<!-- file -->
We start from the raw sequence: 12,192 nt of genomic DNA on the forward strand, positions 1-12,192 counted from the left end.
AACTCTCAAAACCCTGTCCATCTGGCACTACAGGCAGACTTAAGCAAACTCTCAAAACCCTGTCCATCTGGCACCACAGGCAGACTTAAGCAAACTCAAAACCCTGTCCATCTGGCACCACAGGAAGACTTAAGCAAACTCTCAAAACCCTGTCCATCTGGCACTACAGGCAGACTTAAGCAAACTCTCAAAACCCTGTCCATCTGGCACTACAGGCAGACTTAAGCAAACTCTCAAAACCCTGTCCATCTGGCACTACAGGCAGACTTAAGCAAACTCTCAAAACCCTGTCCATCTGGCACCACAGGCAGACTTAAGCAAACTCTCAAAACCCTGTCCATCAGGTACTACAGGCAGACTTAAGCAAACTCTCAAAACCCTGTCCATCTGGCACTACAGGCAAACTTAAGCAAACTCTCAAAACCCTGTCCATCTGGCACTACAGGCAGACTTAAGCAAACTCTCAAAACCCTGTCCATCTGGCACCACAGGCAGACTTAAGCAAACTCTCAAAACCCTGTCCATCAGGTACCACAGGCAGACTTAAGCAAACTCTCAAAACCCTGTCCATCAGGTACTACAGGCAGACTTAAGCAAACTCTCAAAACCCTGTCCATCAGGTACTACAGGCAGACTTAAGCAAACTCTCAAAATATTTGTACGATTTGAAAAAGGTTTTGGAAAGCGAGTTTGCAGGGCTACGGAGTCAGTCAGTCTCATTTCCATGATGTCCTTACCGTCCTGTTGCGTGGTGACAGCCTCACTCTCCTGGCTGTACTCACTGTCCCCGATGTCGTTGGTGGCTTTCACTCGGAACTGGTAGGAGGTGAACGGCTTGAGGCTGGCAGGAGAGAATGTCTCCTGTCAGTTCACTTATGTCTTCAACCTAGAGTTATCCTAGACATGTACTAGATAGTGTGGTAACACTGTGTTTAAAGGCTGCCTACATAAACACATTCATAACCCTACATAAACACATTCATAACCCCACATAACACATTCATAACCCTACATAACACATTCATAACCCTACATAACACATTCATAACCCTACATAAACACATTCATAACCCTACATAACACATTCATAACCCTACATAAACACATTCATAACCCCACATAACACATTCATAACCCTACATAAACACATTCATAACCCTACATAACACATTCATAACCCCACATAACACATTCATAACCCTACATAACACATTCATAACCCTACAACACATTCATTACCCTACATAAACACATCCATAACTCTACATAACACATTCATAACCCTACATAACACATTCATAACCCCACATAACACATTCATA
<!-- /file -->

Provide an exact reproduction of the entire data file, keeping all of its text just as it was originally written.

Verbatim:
We start from the raw sequence: 12,192 nt of genomic DNA on the forward strand, positions 1-12,192 counted from the left end.
AACTCTCAAAACCCTGTCCATCTGGCACTACAGGCAGACTTAAGCAAACTCTCAAAACCCTGTCCATCTGGCACCACAGGCAGACTTAAGCAAACTCAAAACCCTGTCCATCTGGCACCACAGGAAGACTTAAGCAAACTCTCAAAACCCTGTCCATCTGGCACTACAGGCAGACTTAAGCAAACTCTCAAAACCCTGTCCATCTGGCACTACAGGCAGACTTAAGCAAACTCTCAAAACCCTGTCCATCTGGCACTACAGGCAGACTTAAGCAAACTCTCAAAACCCTGTCCATCTGGCACCACAGGCAGACTTAAGCAAACTCTCAAAACCCTGTCCATCAGGTACTACAGGCAGACTTAAGCAAACTCTCAAAACCCTGTCCATCTGGCACTACAGGCAAACTTAAGCAAACTCTCAAAACCCTGTCCATCTGGCACTACAGGCAGACTTAAGCAAACTCTCAAAACCCTGTCCATCTGGCACCACAGGCAGACTTAAGCAAACTCTCAAAACCCTGTCCATCAGGTACCACAGGCAGACTTAAGCAAACTCTCAAAACCCTGTCCATCAGGTACTACAGGCAGACTTAAGCAAACTCTCAAAACCCTGTCCATCAGGTACTACAGGCAGACTTAAGCAAACTCTCAAAATATTTGTACGATTTGAAAAAGGTTTTGGAAAGCGAGTTTGCAGGGCTACGGAGTCAGTCAGTCTCATTTCCATGATGTCCTTACCGTCCTGTTGCGTGGTGACAGCCTCACTCTCCTGGCTGTACTCACTGTCCCCGATGTCGTTGGTGGCTTTCACTCGGAACTGGTAGGAGGTGAACGGCTTGAGGCTGGCAGGAGAGAATGTCTCCTGTCAGTTCACTTATGTCTTCAACCTAGAGTTATCCTAGACATGTACTAGATAGTGTGGTAACACTGTGTTTAAAGGCTGCCTACATAAACACATTCATAACCCTACATAAACACATTCATAACCCCACATAACACATTCATAACCCTACATAACACATTCATAACCCTACATAACACATTCATAACCCTACATAAACACATTCATAACCCTACATAACACATTCATAACCCTACATAAACACATTCATAACCCCACATAACACATTCATAACCCTACATAAACACATTCATAACCCTACATAACACATTCATAACCCCACATAACACATTCATAACCCTACATAACACATTCATAACCCTACAACACATTCATTACCCTACATAAACACATCCATAACTCTACATAACACATTCATAACCCTACATAACACATTCATAACCCCACATAACACATTCATA